For many years, the scientific consensus has been that humans cannot smell quite as well as our distant cousins, such as canines and rodents.
However, a new research paper asks whether we have been doing our noses an injustice.
Smell – or olfaction, to give it the correct term – is a complex sense and, evolutionarily speaking, it is considered to be our oldest.
However, despite its age, the sense of smell has received much less research than some of our other senses, particularly vision.
Perhaps because of this relative lack of study, the common misconception has lingered on.
According to John McGann, a neuroscientist at Rutgers University-New Brunswick in Canada, our sense of smell might not be any worse than others in the animal kingdom, and it may even outperform animals in certain tasks.
His findings were published today in the journal Science.
Why the disrespect?
McGann has been studying olfaction for 14 years.
During that time, he has delved into reams of data and examined historical writings on the matter.
He believes he has uncovered the reasons why humans have an inferiority complex regarding their own sense of smell.
“For so long, people failed to stop and question this claim, even people who study the sense of smell for a living,” said McGann. “The fact is, the sense of smell is just as good in humans as in other mammals, like rodents and dogs.”
So how have we got it wrong for so long?
The current paper points the finger at Paul Broca – a brain surgeon from the 19th century – who was concerned that olfaction was an animal instinct.
He, and many others at the time, believed that our reduced ability to detect aromas was one of the things that separated us from the beasts.
The general belief was that “to be a reasonable or rational person you could not be dominated by a sense of smell,” said McGann. “Smell was linked to earthly animalistic tendencies.”
According to McGann, the size of our olfactory bulbs has also been used as evidence. These are a pair of neural structures that receive information about smells and pass them on to the brain.
The olfactory bulbs are the only part of the central nervous system that makes physical contact with the environment around us.
In 1879, Broca wrote that because our olfactory bulbs are relatively small in comparison to the rest of our brains, it meant that we had free will and were not dependent on aromas for our survival.
However, according to McGann, this is not necessarily the case and should not be taken at face value.
Although it generally holds true that the size of certain brain areas correlates to an ability to carry out tasks associated with that brain region, McGann believes that the olfactory bulbs are an exception to the rule.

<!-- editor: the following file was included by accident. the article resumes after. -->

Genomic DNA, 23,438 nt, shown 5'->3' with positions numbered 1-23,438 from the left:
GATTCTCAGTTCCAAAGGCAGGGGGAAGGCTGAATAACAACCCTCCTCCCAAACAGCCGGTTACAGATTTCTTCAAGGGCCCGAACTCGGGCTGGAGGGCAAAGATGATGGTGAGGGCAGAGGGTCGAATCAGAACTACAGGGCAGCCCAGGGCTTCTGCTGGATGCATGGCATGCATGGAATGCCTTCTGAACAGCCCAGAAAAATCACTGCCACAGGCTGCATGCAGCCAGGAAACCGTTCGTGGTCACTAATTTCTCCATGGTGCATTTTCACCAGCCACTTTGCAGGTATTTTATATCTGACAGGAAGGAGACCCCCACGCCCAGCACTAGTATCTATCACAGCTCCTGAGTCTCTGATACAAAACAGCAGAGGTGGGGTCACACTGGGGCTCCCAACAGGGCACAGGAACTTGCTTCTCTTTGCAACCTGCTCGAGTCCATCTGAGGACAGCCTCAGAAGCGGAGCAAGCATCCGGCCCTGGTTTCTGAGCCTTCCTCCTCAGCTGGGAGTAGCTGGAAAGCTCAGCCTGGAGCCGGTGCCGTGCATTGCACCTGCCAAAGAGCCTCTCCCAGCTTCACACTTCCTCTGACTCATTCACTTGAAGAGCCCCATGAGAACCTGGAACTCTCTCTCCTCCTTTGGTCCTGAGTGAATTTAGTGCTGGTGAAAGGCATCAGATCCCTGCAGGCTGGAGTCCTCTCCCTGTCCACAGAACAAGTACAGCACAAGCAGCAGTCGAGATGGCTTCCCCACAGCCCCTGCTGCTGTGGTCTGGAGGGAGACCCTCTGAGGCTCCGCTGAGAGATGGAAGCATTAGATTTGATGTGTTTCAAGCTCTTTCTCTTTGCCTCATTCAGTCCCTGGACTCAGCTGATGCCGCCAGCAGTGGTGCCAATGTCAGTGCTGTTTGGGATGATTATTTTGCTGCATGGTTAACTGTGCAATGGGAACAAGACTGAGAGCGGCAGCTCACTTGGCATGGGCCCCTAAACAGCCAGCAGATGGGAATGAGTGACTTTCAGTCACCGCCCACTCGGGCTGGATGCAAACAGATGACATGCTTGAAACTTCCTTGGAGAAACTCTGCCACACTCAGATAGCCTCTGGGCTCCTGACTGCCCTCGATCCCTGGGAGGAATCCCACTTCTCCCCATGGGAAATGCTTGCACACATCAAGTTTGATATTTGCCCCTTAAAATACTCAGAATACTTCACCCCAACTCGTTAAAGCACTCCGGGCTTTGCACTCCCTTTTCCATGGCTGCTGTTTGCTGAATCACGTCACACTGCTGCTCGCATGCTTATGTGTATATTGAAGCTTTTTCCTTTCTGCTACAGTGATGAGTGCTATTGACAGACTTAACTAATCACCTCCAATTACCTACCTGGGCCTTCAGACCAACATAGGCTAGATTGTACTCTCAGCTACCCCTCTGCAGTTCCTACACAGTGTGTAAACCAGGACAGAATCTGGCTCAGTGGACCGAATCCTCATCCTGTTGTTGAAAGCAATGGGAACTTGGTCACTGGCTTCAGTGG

Human olfactory bulbs do appear small when compared with the size of our brains, but they actually house a similar number of neurons to those of other species.
Across a diverse group of animals, there is a 28-fold range in the number of neurons in the bulb, compared with a 5,800-fold range in body weight.
In other words, the number of neurons in the olfactory bulb is relatively constant regardless of an animal’s size.
Genetic studies and folk wisdom
Aside from Broca and olfactory bulbs, certain genetic studies appear to demonstrate that human olfaction is less impressive than in other mammals.
These studies found that rats and mice have around 1,000 different receptors that respond to various smells, whereas humans have only around 400.
McGann counters this, saying that we have got “caught up in numbers” and that 400 is still an impressive amount. He says that “folk wisdom and poorly sourced introductory psychology textbooks” claim that humans can detect around 10,000 aromas. McGann believes that figure should be closer to 1 trillion.
“Dogs may be better than humans at discriminating the urines on a fire hydrant and humans may be better than dogs at discriminating the odors of fine wine, but few such comparisons have actual experimental support,” he said.
McGann hopes that his work will renew people’s interest in this most fascinating of senses.
He believes that the importance of olfaction has been sidelined and underestimated, partly due to this ingrained negative bias that scientists have been carrying around.
Our sense of smell plays a significant and often unconscious role in our everyday lives. It alters how we interact with people, it influences our choice of partner, and it helps us decide what to eat.
In the article in Science, McGann writes, “We can detect and discriminate an extraordinary range of odors; we are more sensitive than rodents and dogs for some odors; we are capable of tracking odor trails; and our behavioral and affective states are influenced by our sense of smell.”
Olfaction might also play a role in certain conditions.
“Some research suggests that losing the sense of smell may be the start of memory problems and diseases like Alzheimer's and Parkinson's,” said McGann. “One hope is that the medical world will begin to understand the importance of smell and that losing it is a big deal.”